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Peterbilt 351 with Peerless trailer

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This is an awesome lookin build. Very beautiful detailing.

Ive never done any kind of aging or weathering before. How is black wash done. It looks cool and gives depth to detail. Maybe a quick explanation.

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Now this is how a logging truck should look!! The frame wash and wear looks great, and the dusty dull appearance on the cab and tires..wow!!

Did you seal the cat yellow then apply the wash? Thanks

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I wanna know what in the world you are talking about with WATER LINES? Did no know such a thing was part of the peerless logging trailer. I have one. Explain please?

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I wanna know what in the world you are talking about with WATER LINES? Did no know such a thing was part of the peerless logging trailer. I have one. Explain please?

Okay, my version of logging truck has water cooled brakes with a tank behind cab, the jet nozzels on wheels and water lines. I assume that the trailer is equipped with the water cooled brakes too. If there´s glad hands for air brakes and electric socket for lights than there should be some kind of water line connection too. That´s what I am talking about.

First thing, my assumption may be wrong. Maybe there´s no such thing on Peerless logging trailer and the pics I saw were of different manufacturer. In fact, I haven´t seen a pic of 351 Peterbilt with the water tank behind the cab either. Those were the 350 models. I just want to build a logging truck with water cooled brakes and I´ve chosen the 351 because I had the cab and some other stuff for it. AMT Peerless logging trailer is the only kit available in 125 scale. Therefore the combination. It may be all wrong but I am on the path already. And I saw a model made by Muleskinner who did the same thing with Peerless trailer. That´s probably how the idea came across my mind.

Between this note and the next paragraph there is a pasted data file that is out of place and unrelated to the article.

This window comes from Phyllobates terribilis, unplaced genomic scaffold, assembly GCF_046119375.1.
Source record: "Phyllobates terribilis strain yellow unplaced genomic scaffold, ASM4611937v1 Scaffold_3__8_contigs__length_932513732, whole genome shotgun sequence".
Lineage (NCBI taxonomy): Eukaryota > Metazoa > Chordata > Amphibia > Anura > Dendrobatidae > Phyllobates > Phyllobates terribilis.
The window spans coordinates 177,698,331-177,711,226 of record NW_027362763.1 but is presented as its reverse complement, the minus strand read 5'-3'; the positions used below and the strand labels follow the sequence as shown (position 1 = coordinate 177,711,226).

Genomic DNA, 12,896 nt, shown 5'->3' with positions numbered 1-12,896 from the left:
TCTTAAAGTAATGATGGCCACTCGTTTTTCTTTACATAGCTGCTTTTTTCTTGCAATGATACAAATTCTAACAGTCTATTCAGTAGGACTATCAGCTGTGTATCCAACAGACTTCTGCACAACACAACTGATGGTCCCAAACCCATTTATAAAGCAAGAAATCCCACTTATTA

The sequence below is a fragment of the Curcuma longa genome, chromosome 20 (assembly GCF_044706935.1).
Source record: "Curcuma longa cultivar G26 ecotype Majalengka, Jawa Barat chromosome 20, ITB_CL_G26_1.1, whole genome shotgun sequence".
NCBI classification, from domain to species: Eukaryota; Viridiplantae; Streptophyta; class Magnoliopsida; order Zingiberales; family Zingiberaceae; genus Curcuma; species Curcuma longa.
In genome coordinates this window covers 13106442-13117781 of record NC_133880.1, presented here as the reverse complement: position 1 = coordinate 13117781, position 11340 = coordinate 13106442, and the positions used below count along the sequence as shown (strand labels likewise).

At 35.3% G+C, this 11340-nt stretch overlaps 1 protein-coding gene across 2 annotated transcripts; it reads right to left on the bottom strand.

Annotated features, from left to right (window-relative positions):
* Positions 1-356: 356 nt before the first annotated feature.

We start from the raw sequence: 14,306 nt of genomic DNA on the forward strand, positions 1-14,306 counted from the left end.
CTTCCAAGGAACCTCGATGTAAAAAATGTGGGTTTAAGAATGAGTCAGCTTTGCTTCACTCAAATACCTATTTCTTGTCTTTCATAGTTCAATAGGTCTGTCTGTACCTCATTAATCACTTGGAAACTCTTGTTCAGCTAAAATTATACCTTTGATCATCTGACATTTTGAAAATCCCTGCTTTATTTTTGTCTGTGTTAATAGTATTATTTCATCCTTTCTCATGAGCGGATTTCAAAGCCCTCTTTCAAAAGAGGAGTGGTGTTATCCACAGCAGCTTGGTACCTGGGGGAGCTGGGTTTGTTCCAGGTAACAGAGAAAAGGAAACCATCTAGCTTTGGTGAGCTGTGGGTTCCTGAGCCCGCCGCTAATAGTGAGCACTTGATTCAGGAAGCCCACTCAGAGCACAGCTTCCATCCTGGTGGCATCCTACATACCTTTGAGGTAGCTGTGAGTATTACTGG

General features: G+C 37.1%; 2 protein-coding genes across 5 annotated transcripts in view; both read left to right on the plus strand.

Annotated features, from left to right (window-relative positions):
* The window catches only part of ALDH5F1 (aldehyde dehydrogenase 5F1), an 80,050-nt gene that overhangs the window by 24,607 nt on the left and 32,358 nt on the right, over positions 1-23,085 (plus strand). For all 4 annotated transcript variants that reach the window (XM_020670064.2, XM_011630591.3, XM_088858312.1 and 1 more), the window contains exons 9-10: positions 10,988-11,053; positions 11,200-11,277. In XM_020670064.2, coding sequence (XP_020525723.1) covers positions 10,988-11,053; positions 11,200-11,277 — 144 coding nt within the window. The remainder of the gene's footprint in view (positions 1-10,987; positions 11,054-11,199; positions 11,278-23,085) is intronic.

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A little background,vintage logging trucks were equipped with water cooled brakes,hence the water tank behind the cab,the water could be applied as the driver saw fit, or as needed,overheated brakes were a common problem back in the day,water cooled brakes gave way to better airbrakes,bigger shoes,drums etc.............hope this helps........................Mark